What causes noses to bleed when blown?
Sometimes when I have a cold, especially in the winter, my nose starts bleeding if I blow it too often. Why does this happen? Am I doing something wrong?
Your nose is full of tiny little blood vessels called capillaries, which supply oxygen to your nose itself. These capillaries need to be close to the internal surface of your nose (its mucosa) in order for the tissue to stay alive. Because they are so tiny, capillaries are friable, meaning they can break under relatively minimal pressure, such as from repetitively blowing your nose. If you are on blood-thinning medication, such as Coumadin or Plavix, it is recommended that you do not blow your nose, because you are at risk of having a dangerous nosebleed that is difficult to stop while taking these medicines. This situation is made worse when it is cold and dry, making the mucosa of your nose even more susceptible to damage. This is quite similar to a kitchen sponge, which is much easier to break in half when it is dry. Your second question is largely a personal one, as each person's body is different. Using less force when you blow your nose will probably reduce the incidence of the nosebleeds, while ceasing to blow your nose will stop them altogether. Assuming that you do not have a bleeding condition and are not on any medicines that would make a nosebleed very dangerous, it is ultimately up to you to balance the risks of nosebleeds against the benefits of nose blowing.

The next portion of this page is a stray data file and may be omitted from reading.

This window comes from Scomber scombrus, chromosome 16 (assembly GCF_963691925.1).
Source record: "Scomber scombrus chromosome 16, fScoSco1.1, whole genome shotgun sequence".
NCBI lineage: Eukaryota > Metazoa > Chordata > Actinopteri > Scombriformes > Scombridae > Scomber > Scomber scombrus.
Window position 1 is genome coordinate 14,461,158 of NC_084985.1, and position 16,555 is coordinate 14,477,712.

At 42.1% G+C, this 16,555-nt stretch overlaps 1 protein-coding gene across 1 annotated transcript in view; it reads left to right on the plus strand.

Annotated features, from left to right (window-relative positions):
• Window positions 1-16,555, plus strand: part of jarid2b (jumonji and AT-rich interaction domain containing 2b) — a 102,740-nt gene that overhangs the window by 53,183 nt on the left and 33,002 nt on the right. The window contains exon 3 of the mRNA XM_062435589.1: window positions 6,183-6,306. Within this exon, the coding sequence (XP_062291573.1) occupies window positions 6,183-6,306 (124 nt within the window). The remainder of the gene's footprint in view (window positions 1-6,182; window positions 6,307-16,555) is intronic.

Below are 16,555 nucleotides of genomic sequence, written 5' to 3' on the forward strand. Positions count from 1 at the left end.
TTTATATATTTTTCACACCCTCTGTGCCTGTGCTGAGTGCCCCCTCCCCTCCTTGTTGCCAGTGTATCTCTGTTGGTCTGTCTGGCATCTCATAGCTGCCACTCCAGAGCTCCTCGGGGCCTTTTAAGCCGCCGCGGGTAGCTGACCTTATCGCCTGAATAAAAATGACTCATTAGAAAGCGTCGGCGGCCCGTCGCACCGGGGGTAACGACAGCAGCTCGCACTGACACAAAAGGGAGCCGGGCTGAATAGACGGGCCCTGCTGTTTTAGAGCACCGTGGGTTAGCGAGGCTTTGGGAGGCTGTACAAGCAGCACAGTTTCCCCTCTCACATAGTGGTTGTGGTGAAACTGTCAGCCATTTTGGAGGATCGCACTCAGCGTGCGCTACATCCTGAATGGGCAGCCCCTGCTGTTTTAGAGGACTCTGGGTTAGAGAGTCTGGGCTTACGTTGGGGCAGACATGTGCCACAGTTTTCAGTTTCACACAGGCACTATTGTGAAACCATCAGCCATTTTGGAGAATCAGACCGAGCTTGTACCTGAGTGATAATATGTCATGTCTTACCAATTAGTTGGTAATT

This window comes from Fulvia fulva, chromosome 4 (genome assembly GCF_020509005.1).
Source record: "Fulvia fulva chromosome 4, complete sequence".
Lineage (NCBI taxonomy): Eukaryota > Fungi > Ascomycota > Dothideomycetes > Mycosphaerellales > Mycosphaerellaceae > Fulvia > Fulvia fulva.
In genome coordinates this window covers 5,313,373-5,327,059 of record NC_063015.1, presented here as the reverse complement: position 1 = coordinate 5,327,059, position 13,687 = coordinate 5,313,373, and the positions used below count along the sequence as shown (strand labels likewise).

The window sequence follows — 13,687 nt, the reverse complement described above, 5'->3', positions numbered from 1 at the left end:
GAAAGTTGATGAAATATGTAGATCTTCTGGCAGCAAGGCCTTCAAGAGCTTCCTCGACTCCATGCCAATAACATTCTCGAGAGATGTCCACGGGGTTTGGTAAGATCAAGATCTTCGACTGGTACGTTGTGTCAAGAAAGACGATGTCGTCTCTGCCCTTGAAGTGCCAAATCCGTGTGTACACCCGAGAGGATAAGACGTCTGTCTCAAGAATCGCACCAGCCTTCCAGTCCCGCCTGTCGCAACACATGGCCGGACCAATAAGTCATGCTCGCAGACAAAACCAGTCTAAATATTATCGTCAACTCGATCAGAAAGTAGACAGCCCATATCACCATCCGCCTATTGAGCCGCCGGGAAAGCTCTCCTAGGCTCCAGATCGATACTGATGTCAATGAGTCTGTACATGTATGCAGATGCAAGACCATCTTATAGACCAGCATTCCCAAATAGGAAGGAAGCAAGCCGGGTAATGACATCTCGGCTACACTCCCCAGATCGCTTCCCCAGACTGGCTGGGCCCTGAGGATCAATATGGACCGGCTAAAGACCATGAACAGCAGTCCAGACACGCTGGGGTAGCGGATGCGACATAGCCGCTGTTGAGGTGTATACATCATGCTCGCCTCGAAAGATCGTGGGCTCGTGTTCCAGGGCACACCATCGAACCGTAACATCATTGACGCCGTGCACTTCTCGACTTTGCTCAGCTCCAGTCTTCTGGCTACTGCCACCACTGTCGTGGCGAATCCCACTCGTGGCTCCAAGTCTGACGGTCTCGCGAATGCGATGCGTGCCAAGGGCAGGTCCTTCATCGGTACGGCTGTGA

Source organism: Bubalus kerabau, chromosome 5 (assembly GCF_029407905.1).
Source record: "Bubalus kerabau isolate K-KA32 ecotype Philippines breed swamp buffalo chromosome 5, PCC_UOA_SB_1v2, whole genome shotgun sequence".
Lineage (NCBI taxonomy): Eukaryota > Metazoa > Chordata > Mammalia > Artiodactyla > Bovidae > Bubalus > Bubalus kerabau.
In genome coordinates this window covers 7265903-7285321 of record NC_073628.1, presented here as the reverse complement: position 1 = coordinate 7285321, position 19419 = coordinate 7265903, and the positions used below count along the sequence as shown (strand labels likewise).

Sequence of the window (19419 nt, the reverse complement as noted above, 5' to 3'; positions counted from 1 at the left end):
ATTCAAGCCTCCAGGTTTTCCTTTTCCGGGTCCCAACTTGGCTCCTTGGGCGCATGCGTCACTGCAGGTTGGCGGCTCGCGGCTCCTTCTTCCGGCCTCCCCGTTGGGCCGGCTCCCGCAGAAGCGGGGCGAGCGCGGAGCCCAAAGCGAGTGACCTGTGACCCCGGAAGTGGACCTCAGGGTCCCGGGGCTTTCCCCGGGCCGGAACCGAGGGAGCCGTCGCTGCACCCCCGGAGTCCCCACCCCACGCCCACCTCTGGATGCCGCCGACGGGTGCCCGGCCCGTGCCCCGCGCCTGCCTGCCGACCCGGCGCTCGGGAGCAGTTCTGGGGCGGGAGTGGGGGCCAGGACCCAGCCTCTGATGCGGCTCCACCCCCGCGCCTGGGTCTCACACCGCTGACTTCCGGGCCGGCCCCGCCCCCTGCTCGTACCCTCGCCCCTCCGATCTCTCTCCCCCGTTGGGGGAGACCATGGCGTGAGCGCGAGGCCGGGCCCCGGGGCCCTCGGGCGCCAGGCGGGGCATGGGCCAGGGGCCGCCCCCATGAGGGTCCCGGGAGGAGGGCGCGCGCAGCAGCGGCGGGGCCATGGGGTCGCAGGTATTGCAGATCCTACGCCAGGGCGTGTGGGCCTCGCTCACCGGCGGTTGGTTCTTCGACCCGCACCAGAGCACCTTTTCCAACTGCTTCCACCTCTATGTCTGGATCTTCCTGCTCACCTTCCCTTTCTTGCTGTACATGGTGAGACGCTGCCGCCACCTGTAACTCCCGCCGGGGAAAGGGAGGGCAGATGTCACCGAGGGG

This answer is for general informational purposes only and is not a substitute for professional medical advice.
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